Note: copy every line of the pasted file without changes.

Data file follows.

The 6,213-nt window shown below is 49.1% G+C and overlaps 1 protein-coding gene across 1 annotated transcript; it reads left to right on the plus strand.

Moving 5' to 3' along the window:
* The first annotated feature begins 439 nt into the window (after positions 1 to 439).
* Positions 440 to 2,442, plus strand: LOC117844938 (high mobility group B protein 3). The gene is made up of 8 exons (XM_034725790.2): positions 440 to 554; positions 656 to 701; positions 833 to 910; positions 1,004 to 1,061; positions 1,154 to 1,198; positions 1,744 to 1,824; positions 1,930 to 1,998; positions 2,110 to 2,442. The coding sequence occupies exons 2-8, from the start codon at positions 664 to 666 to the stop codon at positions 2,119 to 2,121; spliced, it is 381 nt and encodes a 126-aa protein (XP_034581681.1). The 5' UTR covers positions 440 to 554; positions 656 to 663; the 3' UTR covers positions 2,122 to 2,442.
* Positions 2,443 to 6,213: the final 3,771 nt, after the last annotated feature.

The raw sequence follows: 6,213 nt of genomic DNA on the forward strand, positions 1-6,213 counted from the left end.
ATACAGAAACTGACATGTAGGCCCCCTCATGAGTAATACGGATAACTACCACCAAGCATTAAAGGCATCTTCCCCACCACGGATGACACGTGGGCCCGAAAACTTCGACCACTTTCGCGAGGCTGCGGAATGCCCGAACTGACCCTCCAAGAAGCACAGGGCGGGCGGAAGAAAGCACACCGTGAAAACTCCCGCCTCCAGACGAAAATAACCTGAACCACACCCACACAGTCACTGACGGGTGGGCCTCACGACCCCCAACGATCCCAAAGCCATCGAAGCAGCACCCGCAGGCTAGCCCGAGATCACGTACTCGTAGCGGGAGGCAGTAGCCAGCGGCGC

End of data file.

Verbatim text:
The 6,213-nt window shown below is 49.1% G+C and overlaps 1 protein-coding gene across 1 annotated transcript; it reads left to right on the plus strand.

Moving 5' to 3' along the window:
* The first annotated feature begins 439 nt into the window (after positions 1 to 439).
* Positions 440 to 2,442, plus strand: LOC117844938 (high mobility group B protein 3). The gene is made up of 8 exons (XM_034725790.2): positions 440 to 554; positions 656 to 701; positions 833 to 910; positions 1,004 to 1,061; positions 1,154 to 1,198; positions 1,744 to 1,824; positions 1,930 to 1,998; positions 2,110 to 2,442. The coding sequence occupies exons 2-8, from the start codon at positions 664 to 666 to the stop codon at positions 2,119 to 2,121; spliced, it is 381 nt and encodes a 126-aa protein (XP_034581681.1). The 5' UTR covers positions 440 to 554; positions 656 to 663; the 3' UTR covers positions 2,122 to 2,442.
* Positions 2,443 to 6,213: the final 3,771 nt, after the last annotated feature.

The raw sequence follows: 6,213 nt of genomic DNA on the forward strand, positions 1-6,213 counted from the left end.
ATACAGAAACTGACATGTAGGCCCCCTCATGAGTAATACGGATAACTACCACCAAGCATTAAAGGCATCTTCCCCACCACGGATGACACGTGGGCCCGAAAACTTCGACCACTTTCGCGAGGCTGCGGAATGCCCGAACTGACCCTCCAAGAAGCACAGGGCGGGCGGAAGAAAGCACACCGTGAAAACTCCCGCCTCCAGACGAAAATAACCTGAACCACACCCACACAGTCACTGACGGGTGGGCCTCACGACCCCCAACGATCCCAAAGCCATCGAAGCAGCACCCGCAGGCTAGCCCGAGATCACGTACTCGTAGCGGGAGGCAGTAGCCAGCGGCGC